Indexed on: 09 May '07Published on: 09 May '07Published in: Nucleic acids research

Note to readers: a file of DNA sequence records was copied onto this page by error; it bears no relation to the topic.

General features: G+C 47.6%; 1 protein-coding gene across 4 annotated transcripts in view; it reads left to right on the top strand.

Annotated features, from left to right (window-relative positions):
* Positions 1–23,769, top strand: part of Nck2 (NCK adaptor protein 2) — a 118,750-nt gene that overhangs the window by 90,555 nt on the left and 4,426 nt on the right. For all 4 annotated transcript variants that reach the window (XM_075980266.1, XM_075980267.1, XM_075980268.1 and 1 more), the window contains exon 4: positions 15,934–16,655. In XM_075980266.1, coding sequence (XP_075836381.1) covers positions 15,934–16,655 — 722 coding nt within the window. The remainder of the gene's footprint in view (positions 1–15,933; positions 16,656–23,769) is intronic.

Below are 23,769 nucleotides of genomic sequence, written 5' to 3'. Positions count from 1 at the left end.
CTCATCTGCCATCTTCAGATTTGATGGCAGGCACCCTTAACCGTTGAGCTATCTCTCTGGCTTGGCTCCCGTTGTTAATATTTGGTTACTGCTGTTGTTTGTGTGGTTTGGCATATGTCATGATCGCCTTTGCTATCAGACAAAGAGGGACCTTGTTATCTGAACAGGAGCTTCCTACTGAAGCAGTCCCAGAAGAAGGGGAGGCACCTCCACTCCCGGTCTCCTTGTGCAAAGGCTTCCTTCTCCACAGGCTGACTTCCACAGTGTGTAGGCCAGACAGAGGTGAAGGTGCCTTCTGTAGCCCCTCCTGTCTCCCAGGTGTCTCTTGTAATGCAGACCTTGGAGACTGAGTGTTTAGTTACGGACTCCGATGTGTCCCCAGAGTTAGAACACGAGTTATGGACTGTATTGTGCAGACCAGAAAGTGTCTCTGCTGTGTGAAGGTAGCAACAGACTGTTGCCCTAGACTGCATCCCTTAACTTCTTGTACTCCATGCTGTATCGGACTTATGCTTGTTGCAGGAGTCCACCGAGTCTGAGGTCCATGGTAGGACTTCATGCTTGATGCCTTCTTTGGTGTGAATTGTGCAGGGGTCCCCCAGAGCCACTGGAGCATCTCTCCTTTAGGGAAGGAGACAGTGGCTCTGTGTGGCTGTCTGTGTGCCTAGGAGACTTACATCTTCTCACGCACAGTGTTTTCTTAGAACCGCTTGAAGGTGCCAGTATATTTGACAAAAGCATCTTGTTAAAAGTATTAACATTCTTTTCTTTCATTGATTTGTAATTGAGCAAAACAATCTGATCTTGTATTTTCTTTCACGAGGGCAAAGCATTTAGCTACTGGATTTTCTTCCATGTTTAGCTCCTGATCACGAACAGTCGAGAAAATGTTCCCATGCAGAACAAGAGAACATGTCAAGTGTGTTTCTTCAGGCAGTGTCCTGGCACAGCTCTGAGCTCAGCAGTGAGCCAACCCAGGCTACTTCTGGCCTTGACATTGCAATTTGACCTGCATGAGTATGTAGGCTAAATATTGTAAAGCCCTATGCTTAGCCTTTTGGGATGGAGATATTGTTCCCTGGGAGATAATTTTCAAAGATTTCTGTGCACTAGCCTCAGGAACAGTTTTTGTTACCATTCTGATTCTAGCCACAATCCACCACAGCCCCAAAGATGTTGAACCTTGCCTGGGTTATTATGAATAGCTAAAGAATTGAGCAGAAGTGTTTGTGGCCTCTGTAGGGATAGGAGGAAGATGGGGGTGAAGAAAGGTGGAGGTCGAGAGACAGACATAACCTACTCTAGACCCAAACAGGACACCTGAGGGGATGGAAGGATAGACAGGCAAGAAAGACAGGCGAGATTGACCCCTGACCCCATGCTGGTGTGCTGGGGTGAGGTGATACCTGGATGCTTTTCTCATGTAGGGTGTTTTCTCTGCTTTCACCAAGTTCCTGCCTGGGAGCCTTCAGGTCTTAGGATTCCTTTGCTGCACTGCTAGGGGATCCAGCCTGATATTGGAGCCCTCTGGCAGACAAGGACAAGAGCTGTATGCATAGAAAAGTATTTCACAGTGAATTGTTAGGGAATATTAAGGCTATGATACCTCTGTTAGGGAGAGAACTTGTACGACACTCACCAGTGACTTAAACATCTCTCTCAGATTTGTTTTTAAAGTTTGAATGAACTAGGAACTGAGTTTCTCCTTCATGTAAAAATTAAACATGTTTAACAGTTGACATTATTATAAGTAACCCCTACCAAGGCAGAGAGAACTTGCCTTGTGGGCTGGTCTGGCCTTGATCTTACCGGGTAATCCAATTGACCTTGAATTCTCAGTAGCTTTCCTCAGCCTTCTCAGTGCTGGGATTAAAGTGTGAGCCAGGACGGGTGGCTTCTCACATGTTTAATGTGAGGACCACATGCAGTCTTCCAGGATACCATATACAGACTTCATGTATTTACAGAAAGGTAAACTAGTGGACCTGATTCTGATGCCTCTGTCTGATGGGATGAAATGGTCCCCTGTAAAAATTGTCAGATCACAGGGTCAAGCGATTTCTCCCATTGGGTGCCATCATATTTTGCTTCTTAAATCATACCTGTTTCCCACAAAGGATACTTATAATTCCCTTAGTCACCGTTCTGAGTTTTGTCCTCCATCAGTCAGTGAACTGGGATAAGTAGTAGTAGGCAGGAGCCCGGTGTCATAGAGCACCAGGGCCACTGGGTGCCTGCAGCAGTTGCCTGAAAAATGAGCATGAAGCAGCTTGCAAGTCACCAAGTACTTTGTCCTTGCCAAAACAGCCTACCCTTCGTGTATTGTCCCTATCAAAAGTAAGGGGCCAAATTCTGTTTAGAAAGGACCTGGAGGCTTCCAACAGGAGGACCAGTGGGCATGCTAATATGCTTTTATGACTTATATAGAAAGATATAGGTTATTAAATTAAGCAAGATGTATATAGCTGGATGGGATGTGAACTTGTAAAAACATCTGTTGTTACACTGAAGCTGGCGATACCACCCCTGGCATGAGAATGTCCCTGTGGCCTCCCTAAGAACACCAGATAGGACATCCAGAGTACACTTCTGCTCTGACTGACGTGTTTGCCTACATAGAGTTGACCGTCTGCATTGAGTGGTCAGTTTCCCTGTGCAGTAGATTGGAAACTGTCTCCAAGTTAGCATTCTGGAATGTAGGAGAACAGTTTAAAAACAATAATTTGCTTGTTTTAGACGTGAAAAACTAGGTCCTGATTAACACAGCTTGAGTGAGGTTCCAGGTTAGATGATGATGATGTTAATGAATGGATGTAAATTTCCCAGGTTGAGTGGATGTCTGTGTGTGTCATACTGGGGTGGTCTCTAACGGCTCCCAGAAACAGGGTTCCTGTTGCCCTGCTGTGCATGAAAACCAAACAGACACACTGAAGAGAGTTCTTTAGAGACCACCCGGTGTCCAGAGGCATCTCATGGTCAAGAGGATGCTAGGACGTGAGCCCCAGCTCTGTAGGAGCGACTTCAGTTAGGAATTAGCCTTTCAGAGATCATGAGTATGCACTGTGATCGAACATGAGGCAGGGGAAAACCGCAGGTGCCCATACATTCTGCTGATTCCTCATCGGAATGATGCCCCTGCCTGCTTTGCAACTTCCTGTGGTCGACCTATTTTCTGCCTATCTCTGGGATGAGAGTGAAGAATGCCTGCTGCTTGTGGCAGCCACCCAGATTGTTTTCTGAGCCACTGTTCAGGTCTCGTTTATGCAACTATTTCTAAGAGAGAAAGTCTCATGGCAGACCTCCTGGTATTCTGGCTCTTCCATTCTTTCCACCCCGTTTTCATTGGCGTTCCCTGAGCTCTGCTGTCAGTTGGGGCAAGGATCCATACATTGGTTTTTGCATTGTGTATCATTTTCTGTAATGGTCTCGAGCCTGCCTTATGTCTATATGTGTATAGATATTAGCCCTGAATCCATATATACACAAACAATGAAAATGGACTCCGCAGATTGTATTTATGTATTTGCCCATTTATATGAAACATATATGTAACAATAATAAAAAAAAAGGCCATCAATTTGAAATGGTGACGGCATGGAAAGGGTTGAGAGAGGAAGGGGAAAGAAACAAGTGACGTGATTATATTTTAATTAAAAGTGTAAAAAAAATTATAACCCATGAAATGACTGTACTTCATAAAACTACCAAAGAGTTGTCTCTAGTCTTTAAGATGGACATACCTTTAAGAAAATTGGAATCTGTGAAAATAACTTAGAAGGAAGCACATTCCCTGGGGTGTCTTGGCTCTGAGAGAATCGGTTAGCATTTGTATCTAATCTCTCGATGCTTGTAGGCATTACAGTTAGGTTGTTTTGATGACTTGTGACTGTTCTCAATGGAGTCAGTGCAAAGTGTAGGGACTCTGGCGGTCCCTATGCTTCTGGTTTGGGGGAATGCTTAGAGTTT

Protein motions play important roles in numerous biological processes such as enzyme catalysis, muscle contractions, antigen-antibody interactions, gene regulation and virus assembly. Knowledge of protein flexibility is also important in rational drug design, protein docking and protein engineering. However, the experimental measurement of protein motions is often difficult, requiring sophisticated experiments, complex data analysis and detailed information about the protein's tertiary structure. As a result, there is a considerable interest in developing simpler, more effective ways of quantifying protein flexibility. Recently, we described a method, called the random coil index (RCI), which is able to quantitatively estimate backbone root mean square fluctuations (RMSFs) of structural ensembles and order parameters using only chemical shifts. The RCI method is very fast (<5 s) and exceedingly robust. It also offers an excellent alternative to traditional methods of measuring protein flexibility. We have recently extended the RCI concept and implemented it as a web server. This server allows facile, accurate and fully automated predictions of MD RMSF values, NMR RMSF values and model-free order parameters (S2) directly from chemical shift assignments. It also performs automatic chemical shift re-referencing to ensure consistency and reproducibility. On average, the correlation between RCI predictions and experimentally obtained motional amplitudes is within the range from 0.77 to 0.82. The server is available at http://wishart.biology.ualberta.ca/rci.